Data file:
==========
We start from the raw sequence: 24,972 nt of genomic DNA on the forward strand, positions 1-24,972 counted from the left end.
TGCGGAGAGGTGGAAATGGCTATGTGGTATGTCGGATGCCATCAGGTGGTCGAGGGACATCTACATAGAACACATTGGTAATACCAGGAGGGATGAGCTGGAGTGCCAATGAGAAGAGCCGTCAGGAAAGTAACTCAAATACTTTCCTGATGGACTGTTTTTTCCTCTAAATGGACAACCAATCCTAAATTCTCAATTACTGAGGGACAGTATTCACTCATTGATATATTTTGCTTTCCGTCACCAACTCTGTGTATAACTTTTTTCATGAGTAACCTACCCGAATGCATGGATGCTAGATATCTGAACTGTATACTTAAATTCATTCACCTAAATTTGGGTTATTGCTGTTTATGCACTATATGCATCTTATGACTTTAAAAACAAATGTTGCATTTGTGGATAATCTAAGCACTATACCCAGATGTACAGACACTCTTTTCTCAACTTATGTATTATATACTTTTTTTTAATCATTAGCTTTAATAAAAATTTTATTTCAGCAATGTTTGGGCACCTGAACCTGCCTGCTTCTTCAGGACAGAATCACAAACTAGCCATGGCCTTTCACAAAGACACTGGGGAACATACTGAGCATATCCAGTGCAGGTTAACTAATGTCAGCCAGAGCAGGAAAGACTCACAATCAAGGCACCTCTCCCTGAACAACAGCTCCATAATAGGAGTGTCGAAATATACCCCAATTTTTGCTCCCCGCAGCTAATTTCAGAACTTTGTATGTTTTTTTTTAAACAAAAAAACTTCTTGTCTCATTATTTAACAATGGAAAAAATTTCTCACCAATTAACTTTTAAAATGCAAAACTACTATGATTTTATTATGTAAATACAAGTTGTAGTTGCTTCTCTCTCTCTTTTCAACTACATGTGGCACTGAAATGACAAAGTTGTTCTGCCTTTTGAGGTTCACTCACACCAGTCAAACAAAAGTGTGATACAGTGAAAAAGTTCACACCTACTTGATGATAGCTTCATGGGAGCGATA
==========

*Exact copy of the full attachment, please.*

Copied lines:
We start from the raw sequence: 24,972 nt of genomic DNA on the forward strand, positions 1-24,972 counted from the left end.
TGCGGAGAGGTGGAAATGGCTATGTGGTATGTCGGATGCCATCAGGTGGTCGAGGGACATCTACATAGAACACATTGGTAATACCAGGAGGGATGAGCTGGAGTGCCAATGAGAAGAGCCGTCAGGAAAGTAACTCAAATACTTTCCTGATGGACTGTTTTTTCCTCTAAATGGACAACCAATCCTAAATTCTCAATTACTGAGGGACAGTATTCACTCATTGATATATTTTGCTTTCCGTCACCAACTCTGTGTATAACTTTTTTCATGAGTAACCTACCCGAATGCATGGATGCTAGATATCTGAACTGTATACTTAAATTCATTCACCTAAATTTGGGTTATTGCTGTTTATGCACTATATGCATCTTATGACTTTAAAAACAAATGTTGCATTTGTGGATAATCTAAGCACTATACCCAGATGTACAGACACTCTTTTCTCAACTTATGTATTATATACTTTTTTTTAATCATTAGCTTTAATAAAAATTTTATTTCAGCAATGTTTGGGCACCTGAACCTGCCTGCTTCTTCAGGACAGAATCACAAACTAGCCATGGCCTTTCACAAAGACACTGGGGAACATACTGAGCATATCCAGTGCAGGTTAACTAATGTCAGCCAGAGCAGGAAAGACTCACAATCAAGGCACCTCTCCCTGAACAACAGCTCCATAATAGGAGTGTCGAAATATACCCCAATTTTTGCTCCCCGCAGCTAATTTCAGAACTTTGTATGTTTTTTTTTAAACAAAAAAACTTCTTGTCTCATTATTTAACAATGGAAAAAATTTCTCACCAATTAACTTTTAAAATGCAAAACTACTATGATTTTATTATGTAAATACAAGTTGTAGTTGCTTCTCTCTCTCTTTTCAACTACATGTGGCACTGAAATGACAAAGTTGTTCTGCCTTTTGAGGTTCACTCACACCAGTCAAACAAAAGTGTGATACAGTGAAAAAGTTCACACCTACTTGATGATAGCTTCATGGGAGCGATA